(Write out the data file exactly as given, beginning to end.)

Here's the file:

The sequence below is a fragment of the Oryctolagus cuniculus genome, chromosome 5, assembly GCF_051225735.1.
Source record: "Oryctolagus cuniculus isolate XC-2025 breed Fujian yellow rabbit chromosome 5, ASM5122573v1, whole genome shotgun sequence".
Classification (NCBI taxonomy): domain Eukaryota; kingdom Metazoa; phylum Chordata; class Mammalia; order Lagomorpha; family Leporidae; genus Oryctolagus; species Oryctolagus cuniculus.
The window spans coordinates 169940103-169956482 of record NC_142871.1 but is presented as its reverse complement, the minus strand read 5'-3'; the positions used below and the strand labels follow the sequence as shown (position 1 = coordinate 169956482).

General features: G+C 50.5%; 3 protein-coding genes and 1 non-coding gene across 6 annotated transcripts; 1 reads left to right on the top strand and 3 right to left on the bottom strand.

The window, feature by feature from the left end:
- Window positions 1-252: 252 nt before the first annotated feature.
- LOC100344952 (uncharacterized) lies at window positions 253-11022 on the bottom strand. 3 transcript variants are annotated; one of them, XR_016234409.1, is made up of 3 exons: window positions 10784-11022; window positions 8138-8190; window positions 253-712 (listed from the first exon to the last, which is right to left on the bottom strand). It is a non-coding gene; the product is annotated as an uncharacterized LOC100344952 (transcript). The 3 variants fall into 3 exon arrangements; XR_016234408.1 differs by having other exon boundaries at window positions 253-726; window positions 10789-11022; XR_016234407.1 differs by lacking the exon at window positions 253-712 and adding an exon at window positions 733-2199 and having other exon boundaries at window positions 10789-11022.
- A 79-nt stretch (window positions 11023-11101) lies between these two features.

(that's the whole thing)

The sequence below is a fragment of the Oryctolagus cuniculus genome, chromosome 5, assembly GCF_051225735.1.
Source record: "Oryctolagus cuniculus isolate XC-2025 breed Fujian yellow rabbit chromosome 5, ASM5122573v1, whole genome shotgun sequence".
Classification (NCBI taxonomy): domain Eukaryota; kingdom Metazoa; phylum Chordata; class Mammalia; order Lagomorpha; family Leporidae; genus Oryctolagus; species Oryctolagus cuniculus.
The window spans coordinates 169940103-169956482 of record NC_142871.1 but is presented as its reverse complement, the minus strand read 5'-3'; the positions used below and the strand labels follow the sequence as shown (position 1 = coordinate 169956482).

General features: G+C 50.5%; 3 protein-coding genes and 1 non-coding gene across 6 annotated transcripts; 1 reads left to right on the top strand and 3 right to left on the bottom strand.

The window, feature by feature from the left end:
- Window positions 1-252: 252 nt before the first annotated feature.
- LOC100344952 (uncharacterized) lies at window positions 253-11022 on the bottom strand. 3 transcript variants are annotated; one of them, XR_016234409.1, is made up of 3 exons: window positions 10784-11022; window positions 8138-8190; window positions 253-712 (listed from the first exon to the last, which is right to left on the bottom strand). It is a non-coding gene; the product is annotated as an uncharacterized LOC100344952 (transcript). The 3 variants fall into 3 exon arrangements; XR_016234408.1 differs by having other exon boundaries at window positions 253-726; window positions 10789-11022; XR_016234407.1 differs by lacking the exon at window positions 253-712 and adding an exon at window positions 733-2199 and having other exon boundaries at window positions 10789-11022.
- A 79-nt stretch (window positions 11023-11101) lies between these two features.